Taking Its Toll

Labor STRIFE, racial tension and a "disadvantaged" owner who drives a Mercedes: between the lines of DIA's controversial parking contract.

Shortly after the NLRB filed a complaint of unfair labor practices against the company this past fall, the union fired a broadside of its own at a council meeting, challenging the company's treasured quarterly bonus. At that point several city council members, including Ramona Martinez, had apparently had enough. They joined the union in questioning whether Colorado Parking should receive a bonus. "We wanted them to resolve the problem," says Martinez. "I was really surprised Colorado Parking didn't want to sit down and work out a contract."

Shortly after the firm's bonus was challenged, the company agreed to do just that. But Clark denies that the city tried to sway him to recognize the union.

"We didn't feel under pressure from city council at all," he says. "I told the council I'd meet with the union at any time and any point. If the employees want a union, they should have a union. We're looking forward to getting a contract with them and settling this."

As things stand now, Colorado Parking begins each fiscal year secure in the knowledge that it can't lose money at DIA. That's because its three-year contract with the city includes a provision that the company will be reimbursed by Denver for all expenses, including employee salaries.

The company's profit comes from a $10,500 monthly management fee--and from a quarterly bonus that is awarded based on its ability to provide a "courteous, efficient, first-class operation." Criteria for determining the bonus includes the number of customer complaints, the amount of employee turnover, the number of minority employees on the payroll and the frequency of delays in excess of seven minutes at the toll plaza. A three-person committee determines the size of the bonus, which is not supposed to exceed .745 percent of net parking revenues. Clark serves on the committee, along with DIA parking director Dorothy Harris and United Airlines business manager Joe O'Brien.

Denver aviation director Jim DeLong says having Clark serve on the committee that determines his own bonus is not out of line, since the concessionaire represents just one vote out of three. "If Colorado Parking had two thirds of the vote, that would be a mistake," says DeLong. "But for a representative of that company to be there is not unreasonable."

Last year, the airport took in more than $44 million in parking fees, meaning Colorado Parking was eligible for as much as $327,800 in bonuses, as well as $126,000 in management fees. Given Clark's 40 percent interest in the company, he theoretically would have stood to earn more than half a million dollars over three years--not a bad return for an initial investment he's been quoted as saying was "in the tens of thousands of dollars."

The city, however, has been critical of the company's performance and hasn't given Colorado Parking its full bonus. DeLong makes no secret of his dissatisfaction with Colorado Parking in the period after DIA opened. "The performance was not as high as it should have been," he says. But the airport boss says he's seen "significant improvement over the past months. I've seen it in the lines at the cashier booths. They did an excellent job over the Christmas holidays."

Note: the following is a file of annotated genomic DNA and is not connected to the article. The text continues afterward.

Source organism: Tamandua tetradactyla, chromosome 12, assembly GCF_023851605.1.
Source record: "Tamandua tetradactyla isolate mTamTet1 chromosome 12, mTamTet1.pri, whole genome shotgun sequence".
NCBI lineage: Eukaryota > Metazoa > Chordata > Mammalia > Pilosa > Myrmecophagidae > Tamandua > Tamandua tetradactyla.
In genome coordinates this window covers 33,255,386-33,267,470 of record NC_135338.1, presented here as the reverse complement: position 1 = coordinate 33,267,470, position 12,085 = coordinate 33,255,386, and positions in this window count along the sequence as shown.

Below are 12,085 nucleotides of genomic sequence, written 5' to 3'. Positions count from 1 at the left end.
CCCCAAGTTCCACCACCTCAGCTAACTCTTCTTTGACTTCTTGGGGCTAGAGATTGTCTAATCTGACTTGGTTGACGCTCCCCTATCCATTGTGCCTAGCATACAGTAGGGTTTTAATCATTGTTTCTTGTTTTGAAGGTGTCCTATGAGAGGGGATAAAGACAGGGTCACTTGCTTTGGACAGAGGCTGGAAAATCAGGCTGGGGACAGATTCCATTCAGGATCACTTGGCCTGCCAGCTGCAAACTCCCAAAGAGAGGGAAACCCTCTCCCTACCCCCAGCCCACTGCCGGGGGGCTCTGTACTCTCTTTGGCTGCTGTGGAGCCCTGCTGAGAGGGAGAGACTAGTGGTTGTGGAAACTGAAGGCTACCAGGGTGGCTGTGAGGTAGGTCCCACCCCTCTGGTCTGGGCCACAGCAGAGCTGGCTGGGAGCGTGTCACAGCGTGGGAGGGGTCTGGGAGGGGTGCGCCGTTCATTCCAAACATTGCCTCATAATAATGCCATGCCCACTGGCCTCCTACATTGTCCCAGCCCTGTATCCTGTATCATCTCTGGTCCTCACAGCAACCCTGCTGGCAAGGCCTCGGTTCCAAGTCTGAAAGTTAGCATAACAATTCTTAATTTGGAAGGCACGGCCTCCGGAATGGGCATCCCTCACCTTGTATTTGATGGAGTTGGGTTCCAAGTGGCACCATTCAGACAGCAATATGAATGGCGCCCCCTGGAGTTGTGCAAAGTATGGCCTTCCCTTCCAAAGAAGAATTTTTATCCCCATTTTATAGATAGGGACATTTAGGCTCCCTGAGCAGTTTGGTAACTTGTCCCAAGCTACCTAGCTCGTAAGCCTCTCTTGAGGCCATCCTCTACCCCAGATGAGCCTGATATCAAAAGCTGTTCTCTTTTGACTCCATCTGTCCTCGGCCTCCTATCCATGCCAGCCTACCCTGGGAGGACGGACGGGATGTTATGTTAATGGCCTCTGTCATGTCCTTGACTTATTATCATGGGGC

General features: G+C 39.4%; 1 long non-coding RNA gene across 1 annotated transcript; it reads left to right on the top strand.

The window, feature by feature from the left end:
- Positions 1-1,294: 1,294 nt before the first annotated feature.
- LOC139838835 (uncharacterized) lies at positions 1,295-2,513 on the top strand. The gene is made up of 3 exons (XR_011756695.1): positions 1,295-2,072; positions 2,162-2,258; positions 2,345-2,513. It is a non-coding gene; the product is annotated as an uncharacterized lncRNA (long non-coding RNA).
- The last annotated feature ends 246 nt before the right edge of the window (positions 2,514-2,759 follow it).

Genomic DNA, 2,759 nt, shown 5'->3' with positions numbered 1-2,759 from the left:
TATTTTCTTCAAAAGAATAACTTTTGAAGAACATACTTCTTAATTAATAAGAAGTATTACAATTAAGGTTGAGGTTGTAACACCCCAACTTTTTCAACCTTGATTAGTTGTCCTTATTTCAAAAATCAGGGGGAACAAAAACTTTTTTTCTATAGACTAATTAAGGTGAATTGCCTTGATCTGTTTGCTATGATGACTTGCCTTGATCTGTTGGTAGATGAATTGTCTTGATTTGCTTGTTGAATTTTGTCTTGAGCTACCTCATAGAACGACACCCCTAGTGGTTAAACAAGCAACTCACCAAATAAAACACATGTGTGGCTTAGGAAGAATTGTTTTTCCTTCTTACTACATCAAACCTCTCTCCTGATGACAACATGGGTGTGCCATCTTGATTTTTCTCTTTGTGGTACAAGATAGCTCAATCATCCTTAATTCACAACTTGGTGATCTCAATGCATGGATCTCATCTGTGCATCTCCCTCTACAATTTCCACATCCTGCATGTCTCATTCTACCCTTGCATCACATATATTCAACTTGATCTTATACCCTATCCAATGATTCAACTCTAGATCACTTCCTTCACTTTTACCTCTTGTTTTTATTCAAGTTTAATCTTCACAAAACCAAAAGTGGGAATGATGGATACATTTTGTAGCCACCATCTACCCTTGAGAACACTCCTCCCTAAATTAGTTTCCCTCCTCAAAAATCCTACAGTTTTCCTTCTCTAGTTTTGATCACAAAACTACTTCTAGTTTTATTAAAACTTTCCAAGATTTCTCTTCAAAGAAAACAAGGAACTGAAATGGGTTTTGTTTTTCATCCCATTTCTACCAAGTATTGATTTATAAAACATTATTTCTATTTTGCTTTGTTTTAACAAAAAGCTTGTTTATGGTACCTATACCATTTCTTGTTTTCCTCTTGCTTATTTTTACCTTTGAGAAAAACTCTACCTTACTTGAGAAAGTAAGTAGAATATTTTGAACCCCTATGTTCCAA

The bonus committee apparently shared DeLong's view of a company on the upswing. City records show that, despite its record of controversy, Colorado Parking received $117,422 in bonuses during the first three quarters of 1995, along with its monthly management fees. (The amount of the fourth-quarter bonus, if one is awarded, has not yet been determined.)

And while Clark may not take an active role in the day-to-day management of the company, he diligently pursued the investment opportunity. Colorado Parking, a joint venture between Parking Company of America and Clark's Front Range Parking Company, won the highly sought-after airport parking contract in 1993 only after a long and tumultuous political battle.

The airport staff was already screening new parking contractors when Webb first strode into city hall in his size-twelve sneakers. There was a scramble to win the contract when the city opened it up for bids in 1991, and several friends of the mayor managed to be first in line for the goodies.

A selection committee reporting to former aviation director George Doughty recommended one firm for the parking contract, but that decision was overruled by city hall. "Under the Pea administration, when the director of aviation made a recommendation, it was usually approved," says former assistant director of aviation Ed Trommeter. "In this case, there was a significant amount of involvement from the mayor's office."

In the fall of 1992 the city announced that it had settled on a new parking contractor. The winner was a partnership put together by Parking Company of America that included Morris Clark and several friends and supporters of Webb, among them former Denver Bronco Odell Barry and Julia Gayles, a Democratic party activist and longtime friend of Wilma Webb. A public uproar followed the revelation that Barry and Clark put up just $65 and Gayles just $25, for a combined 45 percent interest in the parking concession. For this pittance, the partners stood to make hundreds of thousands of dollars over the three-year life of the agreement. The contract even included the provision that the majority partner, Parking Company of America, would pay all startup costs.

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